This entry is a continuation of the "Use Everything, Even the Bad Stuff" blog entry from a few days ago, and I know this is the entry some of you have been waiting for. It seems like the blog that will be the juiciest or the "laundry" that will have the most stains on it. My teenage gossiping days and my days of going to marriage counseling probably will be the most viewed...maybe the most read...but probably not the most entertaining. I am slowly turning my life's profile to a less photogenic side and showing my "bad stuff" in hopes that it can be used to help someone, so remember...you can use everything, even your "bad stuff." Warning...this blog entry could change your mind about me. I am going to be honest and very open.
4. I enjoyed hearing and sharing gossip in JH and HS...
Most people love a good gossip story. People Magazine sells more copies per year than Self or even Good Housekeeping. This is the world as we know it...watching Inside Edition or Entertainment Tonight each night to get the latest scoop on people we don't even know! But, the "inside scoop" on people we do know...that is so much more alluring. I admit that I was caught up in this in my teen years.
As an adult, I like to catch up on people's lives, know how they are and what they are doing. I do not yearn to know all their business or the secret things. That is not to say that I am not finding myself in the middle of a gossip session from time to time, but I will find a way to exit the conversation.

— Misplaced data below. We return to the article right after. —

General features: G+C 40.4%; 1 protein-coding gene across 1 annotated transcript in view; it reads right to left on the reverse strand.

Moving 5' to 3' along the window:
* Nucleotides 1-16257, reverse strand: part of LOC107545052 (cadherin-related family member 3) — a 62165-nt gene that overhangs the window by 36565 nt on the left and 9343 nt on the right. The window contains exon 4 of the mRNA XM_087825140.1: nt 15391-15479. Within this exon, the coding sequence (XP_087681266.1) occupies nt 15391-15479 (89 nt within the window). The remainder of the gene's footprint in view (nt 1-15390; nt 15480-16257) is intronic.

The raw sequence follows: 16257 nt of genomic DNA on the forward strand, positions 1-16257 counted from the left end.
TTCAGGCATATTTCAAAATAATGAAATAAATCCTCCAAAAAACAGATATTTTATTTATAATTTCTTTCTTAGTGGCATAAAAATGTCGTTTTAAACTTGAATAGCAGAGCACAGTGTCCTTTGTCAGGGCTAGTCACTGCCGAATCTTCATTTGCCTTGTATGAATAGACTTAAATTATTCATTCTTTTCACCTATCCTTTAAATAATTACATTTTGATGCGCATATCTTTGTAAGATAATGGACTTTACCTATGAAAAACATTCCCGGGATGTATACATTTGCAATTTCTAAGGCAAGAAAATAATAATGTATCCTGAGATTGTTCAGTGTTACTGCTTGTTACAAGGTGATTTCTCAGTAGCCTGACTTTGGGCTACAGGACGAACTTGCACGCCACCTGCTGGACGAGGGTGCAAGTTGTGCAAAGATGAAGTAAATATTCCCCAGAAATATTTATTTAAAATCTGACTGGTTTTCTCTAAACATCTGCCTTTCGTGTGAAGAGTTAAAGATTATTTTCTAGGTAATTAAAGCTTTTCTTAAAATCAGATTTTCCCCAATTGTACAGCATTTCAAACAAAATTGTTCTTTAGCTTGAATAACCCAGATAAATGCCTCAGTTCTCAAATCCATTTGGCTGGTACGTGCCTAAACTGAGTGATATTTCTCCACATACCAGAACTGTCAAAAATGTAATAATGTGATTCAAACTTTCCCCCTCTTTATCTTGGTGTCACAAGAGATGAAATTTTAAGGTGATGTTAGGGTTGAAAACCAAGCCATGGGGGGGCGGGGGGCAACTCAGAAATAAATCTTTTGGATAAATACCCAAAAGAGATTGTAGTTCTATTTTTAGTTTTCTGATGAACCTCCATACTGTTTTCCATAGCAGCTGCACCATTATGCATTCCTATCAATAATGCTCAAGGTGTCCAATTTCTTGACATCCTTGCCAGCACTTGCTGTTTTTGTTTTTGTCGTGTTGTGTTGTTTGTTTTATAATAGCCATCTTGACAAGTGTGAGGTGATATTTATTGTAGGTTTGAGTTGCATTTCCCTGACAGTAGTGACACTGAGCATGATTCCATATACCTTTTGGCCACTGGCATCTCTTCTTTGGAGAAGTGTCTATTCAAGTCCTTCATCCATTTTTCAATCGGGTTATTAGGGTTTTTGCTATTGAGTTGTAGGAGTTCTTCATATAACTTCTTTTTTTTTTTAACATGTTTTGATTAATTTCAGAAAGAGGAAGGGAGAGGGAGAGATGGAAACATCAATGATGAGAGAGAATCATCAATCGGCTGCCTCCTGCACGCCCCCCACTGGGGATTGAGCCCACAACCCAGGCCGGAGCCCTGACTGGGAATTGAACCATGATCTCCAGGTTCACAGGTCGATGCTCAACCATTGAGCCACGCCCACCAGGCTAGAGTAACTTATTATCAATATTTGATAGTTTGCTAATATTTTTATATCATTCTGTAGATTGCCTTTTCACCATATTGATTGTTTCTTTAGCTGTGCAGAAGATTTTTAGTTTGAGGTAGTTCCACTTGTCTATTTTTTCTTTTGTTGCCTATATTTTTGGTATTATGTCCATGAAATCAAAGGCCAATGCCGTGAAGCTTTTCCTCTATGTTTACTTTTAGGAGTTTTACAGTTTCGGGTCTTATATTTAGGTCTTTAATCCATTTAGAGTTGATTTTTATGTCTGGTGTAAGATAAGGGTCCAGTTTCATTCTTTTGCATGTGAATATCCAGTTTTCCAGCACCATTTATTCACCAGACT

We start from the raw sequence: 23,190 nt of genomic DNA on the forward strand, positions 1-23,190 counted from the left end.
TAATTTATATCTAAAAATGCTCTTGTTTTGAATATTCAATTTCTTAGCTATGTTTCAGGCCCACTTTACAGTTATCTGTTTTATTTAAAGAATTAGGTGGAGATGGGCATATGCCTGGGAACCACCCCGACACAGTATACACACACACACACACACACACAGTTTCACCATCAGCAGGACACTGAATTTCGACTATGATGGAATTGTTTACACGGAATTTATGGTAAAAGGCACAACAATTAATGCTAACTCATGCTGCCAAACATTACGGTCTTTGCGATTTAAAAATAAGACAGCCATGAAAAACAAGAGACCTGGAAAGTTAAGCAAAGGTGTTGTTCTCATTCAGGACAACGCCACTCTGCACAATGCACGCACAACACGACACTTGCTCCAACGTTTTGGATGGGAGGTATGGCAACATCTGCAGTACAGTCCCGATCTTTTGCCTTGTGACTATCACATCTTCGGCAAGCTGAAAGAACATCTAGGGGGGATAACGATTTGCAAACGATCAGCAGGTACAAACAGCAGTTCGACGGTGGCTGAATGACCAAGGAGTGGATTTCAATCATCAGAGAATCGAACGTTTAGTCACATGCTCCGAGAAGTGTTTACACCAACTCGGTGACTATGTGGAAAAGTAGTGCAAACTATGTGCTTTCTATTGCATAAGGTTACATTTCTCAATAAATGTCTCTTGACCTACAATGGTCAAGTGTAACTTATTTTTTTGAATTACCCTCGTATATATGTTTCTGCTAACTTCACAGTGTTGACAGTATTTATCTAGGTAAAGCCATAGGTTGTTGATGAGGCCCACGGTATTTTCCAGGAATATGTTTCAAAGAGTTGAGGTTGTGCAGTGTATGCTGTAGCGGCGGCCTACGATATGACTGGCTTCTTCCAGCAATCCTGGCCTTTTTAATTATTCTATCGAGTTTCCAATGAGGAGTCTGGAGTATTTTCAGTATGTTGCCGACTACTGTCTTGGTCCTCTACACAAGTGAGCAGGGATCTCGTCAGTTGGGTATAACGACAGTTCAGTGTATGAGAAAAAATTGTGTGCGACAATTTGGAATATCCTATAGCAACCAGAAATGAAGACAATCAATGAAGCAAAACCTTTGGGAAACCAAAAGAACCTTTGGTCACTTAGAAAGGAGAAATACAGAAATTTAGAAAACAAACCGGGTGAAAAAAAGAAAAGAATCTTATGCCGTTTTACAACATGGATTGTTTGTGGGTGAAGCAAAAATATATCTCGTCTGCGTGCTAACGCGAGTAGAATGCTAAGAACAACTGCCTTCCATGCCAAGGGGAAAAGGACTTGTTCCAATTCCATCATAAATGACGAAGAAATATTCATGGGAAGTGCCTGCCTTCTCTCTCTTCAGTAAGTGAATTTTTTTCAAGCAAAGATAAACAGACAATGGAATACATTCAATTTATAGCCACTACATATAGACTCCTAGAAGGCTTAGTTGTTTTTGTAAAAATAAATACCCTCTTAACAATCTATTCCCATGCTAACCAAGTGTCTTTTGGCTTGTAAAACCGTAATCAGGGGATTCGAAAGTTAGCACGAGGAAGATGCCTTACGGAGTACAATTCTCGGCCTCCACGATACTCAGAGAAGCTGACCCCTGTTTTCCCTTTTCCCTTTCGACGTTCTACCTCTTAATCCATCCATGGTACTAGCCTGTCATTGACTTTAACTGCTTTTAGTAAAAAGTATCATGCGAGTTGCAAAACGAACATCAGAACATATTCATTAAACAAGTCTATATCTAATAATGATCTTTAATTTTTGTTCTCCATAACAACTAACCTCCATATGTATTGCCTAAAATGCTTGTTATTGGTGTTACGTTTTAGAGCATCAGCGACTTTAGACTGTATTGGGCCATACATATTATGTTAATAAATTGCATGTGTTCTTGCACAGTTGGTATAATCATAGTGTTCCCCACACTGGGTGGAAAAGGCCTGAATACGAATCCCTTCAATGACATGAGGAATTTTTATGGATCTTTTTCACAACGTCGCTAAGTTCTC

What I mean is that there is a difference in hearing "Gertrude has 3 kids now, got divorced last year, and is struggling to find a job now that she cannot be a 'stay-at-home' mom anymore" than in hearing "you wouldn't believe what happened to Getrude...her husband left her for someone at work. I cannot believe she didn't see that coming because she did not fix up at all and stayed home all day...poor thing has to go back to work but cannot find a job because she doesn't have any skills except taking care of kids, all because she dropped out of college when she got married..." There is a difference between finding out general information presented in a non-judgemental way than gossiping.